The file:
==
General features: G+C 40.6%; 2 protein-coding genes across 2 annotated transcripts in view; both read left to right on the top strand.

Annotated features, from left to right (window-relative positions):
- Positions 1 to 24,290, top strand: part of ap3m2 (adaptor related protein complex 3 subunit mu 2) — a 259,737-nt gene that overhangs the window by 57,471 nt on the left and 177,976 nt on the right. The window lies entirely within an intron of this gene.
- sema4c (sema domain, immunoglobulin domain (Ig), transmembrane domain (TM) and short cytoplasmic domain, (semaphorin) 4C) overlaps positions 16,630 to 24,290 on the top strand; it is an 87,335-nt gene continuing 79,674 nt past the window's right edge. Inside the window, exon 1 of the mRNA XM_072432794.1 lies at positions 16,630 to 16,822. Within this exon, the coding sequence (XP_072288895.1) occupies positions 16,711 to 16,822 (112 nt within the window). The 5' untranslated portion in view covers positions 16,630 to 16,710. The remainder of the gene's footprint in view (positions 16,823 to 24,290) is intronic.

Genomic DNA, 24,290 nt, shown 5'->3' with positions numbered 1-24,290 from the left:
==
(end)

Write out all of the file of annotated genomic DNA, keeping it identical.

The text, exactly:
General features: G+C 40.6%; 2 protein-coding genes across 2 annotated transcripts in view; both read left to right on the top strand.

Annotated features, from left to right (window-relative positions):
- Positions 1 to 24,290, top strand: part of ap3m2 (adaptor related protein complex 3 subunit mu 2) — a 259,737-nt gene that overhangs the window by 57,471 nt on the left and 177,976 nt on the right. The window lies entirely within an intron of this gene.
- sema4c (sema domain, immunoglobulin domain (Ig), transmembrane domain (TM) and short cytoplasmic domain, (semaphorin) 4C) overlaps positions 16,630 to 24,290 on the top strand; it is an 87,335-nt gene continuing 79,674 nt past the window's right edge. Inside the window, exon 1 of the mRNA XM_072432794.1 lies at positions 16,630 to 16,822. Within this exon, the coding sequence (XP_072288895.1) occupies positions 16,711 to 16,822 (112 nt within the window). The 5' untranslated portion in view covers positions 16,630 to 16,710. The remainder of the gene's footprint in view (positions 16,823 to 24,290) is intronic.

Genomic DNA, 24,290 nt, shown 5'->3' with positions numbered 1-24,290 from the left: